Race-correction for spirometry, a type of pulmonary function test, is commonly done in medical institutions across the United States.
Recently, the American Thoracic Society released recommendations to remove race-correction from spirometry tests, which could change the way surgeons think about selecting surgical candidates.
Spirometry tests are a noninvasive test that assesses the function of the lungs when being evaluated for a chest or lung disease, including lung cancers.
Within the United States, these exams offer adjustments for age, sex, and height as well as race-correction values for some racial and ethnic groups.
Currently, the use of race-correction for African Americans assumes a 10-15% deficiency in lung function compared to White Americans.
To date, the concern with race-correction in spirometry tests for African American patients has primarily centered on misdiagnosis and underdiagnosis of medical diagnoses such as asthma or chronic obstructive pulmonary disease.
However, limited research has focused on African Americans requiring surgery for lung cancer.
A recent study led by Sidra Bonner, M.D., M.P.H, M.S. a surgery resident at the University of Michigan Health, has now provided new information about the clinical impact of race-correction in pulmonary function tests for African American patients with lung cancer undergoing surgical evaluation.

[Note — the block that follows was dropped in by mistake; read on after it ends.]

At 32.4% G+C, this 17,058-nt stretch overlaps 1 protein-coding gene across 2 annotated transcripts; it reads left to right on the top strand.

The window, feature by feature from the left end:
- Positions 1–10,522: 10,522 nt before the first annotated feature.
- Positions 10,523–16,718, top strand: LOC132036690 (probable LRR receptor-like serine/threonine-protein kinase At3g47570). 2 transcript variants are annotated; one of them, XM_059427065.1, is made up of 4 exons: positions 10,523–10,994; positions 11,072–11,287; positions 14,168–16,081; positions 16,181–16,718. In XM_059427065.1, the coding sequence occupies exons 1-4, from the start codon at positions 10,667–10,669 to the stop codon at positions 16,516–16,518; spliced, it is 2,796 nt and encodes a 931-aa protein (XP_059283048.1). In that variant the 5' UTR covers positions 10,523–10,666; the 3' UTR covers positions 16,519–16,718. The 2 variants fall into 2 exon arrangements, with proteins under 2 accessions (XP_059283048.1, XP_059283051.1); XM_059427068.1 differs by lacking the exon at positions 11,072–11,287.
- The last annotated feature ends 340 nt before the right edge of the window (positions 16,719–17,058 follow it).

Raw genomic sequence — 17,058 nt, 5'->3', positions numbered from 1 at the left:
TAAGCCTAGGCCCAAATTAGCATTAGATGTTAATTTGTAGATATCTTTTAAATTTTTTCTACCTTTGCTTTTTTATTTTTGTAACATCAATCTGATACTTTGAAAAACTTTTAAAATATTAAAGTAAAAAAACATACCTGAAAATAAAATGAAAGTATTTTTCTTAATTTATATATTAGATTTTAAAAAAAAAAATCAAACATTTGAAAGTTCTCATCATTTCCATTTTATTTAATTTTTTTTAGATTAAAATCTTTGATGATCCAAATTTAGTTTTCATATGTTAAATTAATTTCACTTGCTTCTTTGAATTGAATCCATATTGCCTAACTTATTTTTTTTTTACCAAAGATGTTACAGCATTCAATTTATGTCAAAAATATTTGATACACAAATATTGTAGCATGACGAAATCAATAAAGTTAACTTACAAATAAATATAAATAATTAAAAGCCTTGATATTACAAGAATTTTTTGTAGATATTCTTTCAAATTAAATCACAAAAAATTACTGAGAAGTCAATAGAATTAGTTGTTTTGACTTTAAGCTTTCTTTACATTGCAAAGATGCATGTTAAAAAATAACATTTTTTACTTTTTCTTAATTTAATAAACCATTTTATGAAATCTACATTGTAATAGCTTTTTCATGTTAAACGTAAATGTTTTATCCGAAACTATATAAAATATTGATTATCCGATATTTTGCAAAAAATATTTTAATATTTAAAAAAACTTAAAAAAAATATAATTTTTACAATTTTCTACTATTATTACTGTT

In this study, most African American patients undergoing surgery currently had race-corrected values in spirometry testing before surgery.
Additionally, the study found that the removal of race-correction caused a significant reduction in the estimation of lung function from the test.
The study presented cardiothoracic surgeons with hypothetical cases of African American patients, with and without race-corrected spirometry results.
Research results found that the surgeons’ treatment recommendations significantly varied between the two hypothetical cases.
Considering the coming changes, Bonner encourages surgeons to do research about how the change of removing race-correction may impact their practice.
“The change in pulmonary function test numbers could lead surgeons to believe that patients are at a higher risk for post-operative complications or mortality than they actually are,” said Bonner.
“Therefore, there is a need for surgeons to educate themselves about anticipated changes to spirometry testing in their own clinical practices and a wider need for surgical societies to provide new recommendations about surgical candidacy for lung cancer surgical resection in the light of the end of race-correction in spirometry.” (Newswise/SS)